She brings out clearly and markedly, even ruthlessly, the reluctance and disinclination of the orthodox society to move with the times and to adjust itself to the fast-changing realities of modern times. She writes with a fearlessness that would rattle lesser mortals. Unlike Khadija Mastur (b.1927), Ismat openly and directly attacks social sensitivities and traditions, and does not care if her realism hurts a misguided and injudicious social leadership, for she belongs to the Progressive School, and she stuck to her commitment all her life. Like Mohammad Hasan Askari, she believes in administering a shock treatment. Chauthi Ka Jora (bridal attire) is her milestone in Urdu fiction. Other well-known short stories such as Kaliyan, Choten, Ek Baat, Chhui Mui and Do Haath also deserve special mention.


Awardee teachers

The Himachal Pradesh Government’s decision to withdraw giving extension of service to national and state awardee teachers is welcome. Providing cash incentive instead of extension of service should be acceptable to the teachers. It will help infuse dynamism and vibrancy in the department.

In the absence of vacancies, a number of teachers have been deprived of their genuine promotional avenues in the recent past. The aspiring teachers of the department will now be inspired to work with zeal and enthusiasm, as they will have an incentive in the form of promotion in the near future. The indirect favouritism provided to the awardee teachers has led to stagnation among the teachers.

KHUSHAL CHAND, Dharamshala

More the merrier

Advocating smaller ministries at the Centre and in the States, Deputy Prime Minister L.K. Advani disclosed the other day that a bill limiting the size of ministries to 10 per cent of the legislature was pending with the Parliamentary Standing Committee. I am a staunch votary of the idea. To my mind, small is beautiful.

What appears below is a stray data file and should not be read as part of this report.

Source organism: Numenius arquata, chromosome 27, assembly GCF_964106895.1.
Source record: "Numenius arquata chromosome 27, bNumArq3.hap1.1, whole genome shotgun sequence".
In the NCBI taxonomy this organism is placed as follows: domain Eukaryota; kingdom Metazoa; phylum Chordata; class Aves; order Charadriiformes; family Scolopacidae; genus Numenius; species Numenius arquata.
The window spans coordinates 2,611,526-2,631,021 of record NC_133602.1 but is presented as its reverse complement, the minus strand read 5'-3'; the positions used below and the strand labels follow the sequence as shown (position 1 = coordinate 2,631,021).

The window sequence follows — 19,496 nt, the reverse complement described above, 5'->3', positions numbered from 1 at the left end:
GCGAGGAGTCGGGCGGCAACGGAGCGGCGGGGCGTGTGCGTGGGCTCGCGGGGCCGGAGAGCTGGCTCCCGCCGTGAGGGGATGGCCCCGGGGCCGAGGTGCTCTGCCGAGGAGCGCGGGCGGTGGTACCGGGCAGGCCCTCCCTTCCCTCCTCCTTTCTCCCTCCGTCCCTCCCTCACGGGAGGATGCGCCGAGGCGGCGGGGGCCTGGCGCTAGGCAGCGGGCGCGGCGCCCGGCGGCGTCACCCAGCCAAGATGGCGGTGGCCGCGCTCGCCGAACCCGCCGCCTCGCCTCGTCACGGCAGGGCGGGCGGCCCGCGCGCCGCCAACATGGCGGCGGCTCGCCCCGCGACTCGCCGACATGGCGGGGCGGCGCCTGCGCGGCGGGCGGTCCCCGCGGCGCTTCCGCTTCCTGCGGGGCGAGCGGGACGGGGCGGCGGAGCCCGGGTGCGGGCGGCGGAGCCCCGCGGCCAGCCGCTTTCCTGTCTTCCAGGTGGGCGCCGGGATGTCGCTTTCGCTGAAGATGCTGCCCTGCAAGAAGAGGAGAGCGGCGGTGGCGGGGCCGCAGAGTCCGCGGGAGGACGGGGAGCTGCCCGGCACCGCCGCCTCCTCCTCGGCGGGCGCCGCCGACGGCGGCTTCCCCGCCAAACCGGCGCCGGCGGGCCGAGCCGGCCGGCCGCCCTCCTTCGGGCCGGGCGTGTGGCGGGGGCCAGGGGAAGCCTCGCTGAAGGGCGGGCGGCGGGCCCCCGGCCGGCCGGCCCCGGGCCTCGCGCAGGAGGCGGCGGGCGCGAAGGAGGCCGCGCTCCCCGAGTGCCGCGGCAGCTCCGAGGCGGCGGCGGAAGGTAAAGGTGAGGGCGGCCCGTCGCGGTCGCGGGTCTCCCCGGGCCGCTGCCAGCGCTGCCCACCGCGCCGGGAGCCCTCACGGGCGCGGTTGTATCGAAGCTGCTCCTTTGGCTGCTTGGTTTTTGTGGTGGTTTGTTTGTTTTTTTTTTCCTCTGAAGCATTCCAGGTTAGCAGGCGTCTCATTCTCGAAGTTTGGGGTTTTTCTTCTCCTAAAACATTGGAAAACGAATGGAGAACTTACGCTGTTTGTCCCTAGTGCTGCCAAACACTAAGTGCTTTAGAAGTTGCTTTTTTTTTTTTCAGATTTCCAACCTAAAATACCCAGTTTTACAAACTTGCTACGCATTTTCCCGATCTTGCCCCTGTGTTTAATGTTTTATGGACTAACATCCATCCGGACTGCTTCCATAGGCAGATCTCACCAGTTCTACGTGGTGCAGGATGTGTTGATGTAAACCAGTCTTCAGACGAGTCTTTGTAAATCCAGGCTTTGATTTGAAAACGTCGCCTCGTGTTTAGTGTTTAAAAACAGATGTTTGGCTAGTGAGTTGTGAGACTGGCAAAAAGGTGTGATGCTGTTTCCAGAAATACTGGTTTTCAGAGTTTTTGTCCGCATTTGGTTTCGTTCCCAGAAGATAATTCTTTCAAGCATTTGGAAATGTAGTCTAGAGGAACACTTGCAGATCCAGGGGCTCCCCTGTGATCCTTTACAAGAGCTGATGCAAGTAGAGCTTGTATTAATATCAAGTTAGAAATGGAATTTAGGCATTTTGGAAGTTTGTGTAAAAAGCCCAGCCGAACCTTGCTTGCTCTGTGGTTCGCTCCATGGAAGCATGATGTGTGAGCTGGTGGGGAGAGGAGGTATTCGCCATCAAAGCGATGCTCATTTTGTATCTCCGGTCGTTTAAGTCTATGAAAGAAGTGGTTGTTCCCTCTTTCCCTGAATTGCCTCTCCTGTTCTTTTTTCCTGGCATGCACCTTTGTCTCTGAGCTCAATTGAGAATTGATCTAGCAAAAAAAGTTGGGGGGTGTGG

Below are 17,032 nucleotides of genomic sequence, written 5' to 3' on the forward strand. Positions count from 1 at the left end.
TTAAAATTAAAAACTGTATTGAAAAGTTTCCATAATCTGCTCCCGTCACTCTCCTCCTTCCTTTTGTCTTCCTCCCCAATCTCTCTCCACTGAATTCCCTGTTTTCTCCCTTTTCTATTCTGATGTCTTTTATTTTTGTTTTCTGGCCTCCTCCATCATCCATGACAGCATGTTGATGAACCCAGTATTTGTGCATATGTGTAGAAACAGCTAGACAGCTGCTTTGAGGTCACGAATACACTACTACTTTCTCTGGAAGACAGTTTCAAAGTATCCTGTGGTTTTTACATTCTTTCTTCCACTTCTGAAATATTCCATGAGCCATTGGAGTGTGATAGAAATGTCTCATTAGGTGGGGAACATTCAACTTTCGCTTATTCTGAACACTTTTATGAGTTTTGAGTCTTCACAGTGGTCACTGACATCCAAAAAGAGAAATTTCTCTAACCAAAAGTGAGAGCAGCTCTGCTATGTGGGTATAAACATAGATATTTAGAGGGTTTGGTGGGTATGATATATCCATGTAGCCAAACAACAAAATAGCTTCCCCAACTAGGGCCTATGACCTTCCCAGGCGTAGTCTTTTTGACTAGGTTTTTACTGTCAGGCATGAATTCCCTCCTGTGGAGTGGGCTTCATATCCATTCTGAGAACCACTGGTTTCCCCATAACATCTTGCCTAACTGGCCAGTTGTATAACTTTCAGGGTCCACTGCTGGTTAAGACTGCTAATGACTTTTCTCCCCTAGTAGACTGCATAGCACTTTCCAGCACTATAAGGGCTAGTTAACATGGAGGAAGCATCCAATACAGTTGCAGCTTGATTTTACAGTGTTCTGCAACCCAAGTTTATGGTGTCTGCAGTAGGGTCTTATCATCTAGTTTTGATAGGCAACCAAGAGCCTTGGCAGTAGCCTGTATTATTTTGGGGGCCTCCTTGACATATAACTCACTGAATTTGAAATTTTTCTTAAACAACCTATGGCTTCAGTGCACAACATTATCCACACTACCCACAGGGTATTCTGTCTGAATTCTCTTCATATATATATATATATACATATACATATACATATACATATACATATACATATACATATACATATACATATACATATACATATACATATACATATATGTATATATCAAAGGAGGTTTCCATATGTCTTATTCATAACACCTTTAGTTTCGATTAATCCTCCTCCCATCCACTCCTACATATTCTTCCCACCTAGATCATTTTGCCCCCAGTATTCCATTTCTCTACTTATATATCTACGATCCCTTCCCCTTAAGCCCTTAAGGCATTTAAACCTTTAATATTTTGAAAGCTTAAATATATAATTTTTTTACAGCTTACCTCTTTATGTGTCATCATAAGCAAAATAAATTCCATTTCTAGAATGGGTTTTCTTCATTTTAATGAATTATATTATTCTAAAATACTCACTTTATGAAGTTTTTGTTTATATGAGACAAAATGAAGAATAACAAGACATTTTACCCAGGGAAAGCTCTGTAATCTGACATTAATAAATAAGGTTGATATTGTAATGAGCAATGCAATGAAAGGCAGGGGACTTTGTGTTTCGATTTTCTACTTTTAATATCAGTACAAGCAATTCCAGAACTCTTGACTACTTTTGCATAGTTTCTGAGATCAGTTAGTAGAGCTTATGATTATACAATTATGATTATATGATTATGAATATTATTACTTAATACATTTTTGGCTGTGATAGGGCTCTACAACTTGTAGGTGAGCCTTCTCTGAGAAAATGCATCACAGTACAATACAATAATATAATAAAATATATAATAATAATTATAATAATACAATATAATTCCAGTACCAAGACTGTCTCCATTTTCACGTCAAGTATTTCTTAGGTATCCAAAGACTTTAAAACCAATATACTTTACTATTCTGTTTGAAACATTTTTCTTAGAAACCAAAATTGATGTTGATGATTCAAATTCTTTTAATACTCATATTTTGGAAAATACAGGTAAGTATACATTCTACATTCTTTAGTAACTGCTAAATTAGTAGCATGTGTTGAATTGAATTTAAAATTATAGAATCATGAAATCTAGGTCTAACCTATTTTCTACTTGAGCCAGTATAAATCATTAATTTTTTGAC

However, looking at the way the ministers function — concentrating their time and energy solely on the constituencies from where they get elected and ignoring the rest of the state — my thinking on the subject has undergone a change. Consequently, I have veered round to the view that the states must, in the larger public interest, go in for full-sized ministries, comprising each and every member belonging to the majority legislature party. The sooner, the better.

Would not the proposed full-sized ministry help enhance considerably the burden on the state exchequer, one may pertinently ask. Well, candidly speaking no. Who can deny that even under the existing scheme of things, the ruling party legislators who are denied ministerial berths are adequately compensated in numerous visible and invisible ways in order to keep the flock together?

Incidentally, the proposal, if given a practical shape, would help check the bane of dissidence once and and for all. Over to Mr Advani.

TARA CHAND, Ambota (Una)